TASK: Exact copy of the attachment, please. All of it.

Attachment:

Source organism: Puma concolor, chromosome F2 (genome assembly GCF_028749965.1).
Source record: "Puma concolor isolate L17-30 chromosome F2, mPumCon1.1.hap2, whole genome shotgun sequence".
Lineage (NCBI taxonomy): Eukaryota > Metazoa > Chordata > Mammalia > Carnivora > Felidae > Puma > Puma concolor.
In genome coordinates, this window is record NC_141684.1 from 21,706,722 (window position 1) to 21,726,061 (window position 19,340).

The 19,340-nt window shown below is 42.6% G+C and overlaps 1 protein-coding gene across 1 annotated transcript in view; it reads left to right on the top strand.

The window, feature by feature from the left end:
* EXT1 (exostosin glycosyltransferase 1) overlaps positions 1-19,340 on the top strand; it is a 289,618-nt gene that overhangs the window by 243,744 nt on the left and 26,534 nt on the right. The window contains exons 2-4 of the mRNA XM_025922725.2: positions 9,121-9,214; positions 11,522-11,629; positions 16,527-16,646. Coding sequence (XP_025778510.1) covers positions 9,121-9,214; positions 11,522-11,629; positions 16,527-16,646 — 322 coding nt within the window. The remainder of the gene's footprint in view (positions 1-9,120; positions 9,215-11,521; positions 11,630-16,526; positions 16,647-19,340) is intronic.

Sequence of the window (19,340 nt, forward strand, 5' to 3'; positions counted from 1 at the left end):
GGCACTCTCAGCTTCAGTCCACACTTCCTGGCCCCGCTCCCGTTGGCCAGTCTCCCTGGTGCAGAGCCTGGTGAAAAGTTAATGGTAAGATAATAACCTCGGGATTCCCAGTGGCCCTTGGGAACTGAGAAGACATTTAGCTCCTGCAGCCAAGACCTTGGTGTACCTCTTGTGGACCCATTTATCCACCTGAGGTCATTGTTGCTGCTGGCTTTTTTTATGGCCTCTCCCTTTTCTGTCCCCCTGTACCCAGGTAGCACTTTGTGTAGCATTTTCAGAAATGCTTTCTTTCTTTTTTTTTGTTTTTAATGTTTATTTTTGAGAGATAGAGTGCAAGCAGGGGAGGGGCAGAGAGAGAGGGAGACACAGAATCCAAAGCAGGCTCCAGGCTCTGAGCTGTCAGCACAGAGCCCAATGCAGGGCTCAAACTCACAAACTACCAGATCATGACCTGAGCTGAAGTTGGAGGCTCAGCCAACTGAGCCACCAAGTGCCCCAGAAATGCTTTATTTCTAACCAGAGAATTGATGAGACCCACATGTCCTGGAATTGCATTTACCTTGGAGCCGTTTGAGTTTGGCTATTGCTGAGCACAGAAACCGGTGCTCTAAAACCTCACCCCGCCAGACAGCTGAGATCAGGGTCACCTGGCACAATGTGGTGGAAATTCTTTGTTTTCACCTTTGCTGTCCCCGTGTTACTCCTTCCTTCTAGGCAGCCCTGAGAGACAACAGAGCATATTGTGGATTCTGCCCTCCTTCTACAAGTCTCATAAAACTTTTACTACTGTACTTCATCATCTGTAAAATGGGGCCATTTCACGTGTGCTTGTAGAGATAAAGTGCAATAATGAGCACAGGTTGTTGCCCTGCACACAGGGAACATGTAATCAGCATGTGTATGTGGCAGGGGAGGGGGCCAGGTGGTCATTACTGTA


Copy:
Source organism: Puma concolor, chromosome F2 (genome assembly GCF_028749965.1).
Source record: "Puma concolor isolate L17-30 chromosome F2, mPumCon1.1.hap2, whole genome shotgun sequence".
Lineage (NCBI taxonomy): Eukaryota > Metazoa > Chordata > Mammalia > Carnivora > Felidae > Puma > Puma concolor.
In genome coordinates, this window is record NC_141684.1 from 21,706,722 (window position 1) to 21,726,061 (window position 19,340).

The 19,340-nt window shown below is 42.6% G+C and overlaps 1 protein-coding gene across 1 annotated transcript in view; it reads left to right on the top strand.

The window, feature by feature from the left end:
* EXT1 (exostosin glycosyltransferase 1) overlaps positions 1-19,340 on the top strand; it is a 289,618-nt gene that overhangs the window by 243,744 nt on the left and 26,534 nt on the right. The window contains exons 2-4 of the mRNA XM_025922725.2: positions 9,121-9,214; positions 11,522-11,629; positions 16,527-16,646. Coding sequence (XP_025778510.1) covers positions 9,121-9,214; positions 11,522-11,629; positions 16,527-16,646 — 322 coding nt within the window. The remainder of the gene's footprint in view (positions 1-9,120; positions 9,215-11,521; positions 11,630-16,526; positions 16,647-19,340) is intronic.

Sequence of the window (19,340 nt, forward strand, 5' to 3'; positions counted from 1 at the left end):
GGCACTCTCAGCTTCAGTCCACACTTCCTGGCCCCGCTCCCGTTGGCCAGTCTCCCTGGTGCAGAGCCTGGTGAAAAGTTAATGGTAAGATAATAACCTCGGGATTCCCAGTGGCCCTTGGGAACTGAGAAGACATTTAGCTCCTGCAGCCAAGACCTTGGTGTACCTCTTGTGGACCCATTTATCCACCTGAGGTCATTGTTGCTGCTGGCTTTTTTTATGGCCTCTCCCTTTTCTGTCCCCCTGTACCCAGGTAGCACTTTGTGTAGCATTTTCAGAAATGCTTTCTTTCTTTTTTTTTGTTTTTAATGTTTATTTTTGAGAGATAGAGTGCAAGCAGGGGAGGGGCAGAGAGAGAGGGAGACACAGAATCCAAAGCAGGCTCCAGGCTCTGAGCTGTCAGCACAGAGCCCAATGCAGGGCTCAAACTCACAAACTACCAGATCATGACCTGAGCTGAAGTTGGAGGCTCAGCCAACTGAGCCACCAAGTGCCCCAGAAATGCTTTATTTCTAACCAGAGAATTGATGAGACCCACATGTCCTGGAATTGCATTTACCTTGGAGCCGTTTGAGTTTGGCTATTGCTGAGCACAGAAACCGGTGCTCTAAAACCTCACCCCGCCAGACAGCTGAGATCAGGGTCACCTGGCACAATGTGGTGGAAATTCTTTGTTTTCACCTTTGCTGTCCCCGTGTTACTCCTTCCTTCTAGGCAGCCCTGAGAGACAACAGAGCATATTGTGGATTCTGCCCTCCTTCTACAAGTCTCATAAAACTTTTACTACTGTACTTCATCATCTGTAAAATGGGGCCATTTCACGTGTGCTTGTAGAGATAAAGTGCAATAATGAGCACAGGTTGTTGCCCTGCACACAGGGAACATGTAATCAGCATGTGTATGTGGCAGGGGAGGGGGCCAGGTGGTCATTACTGTA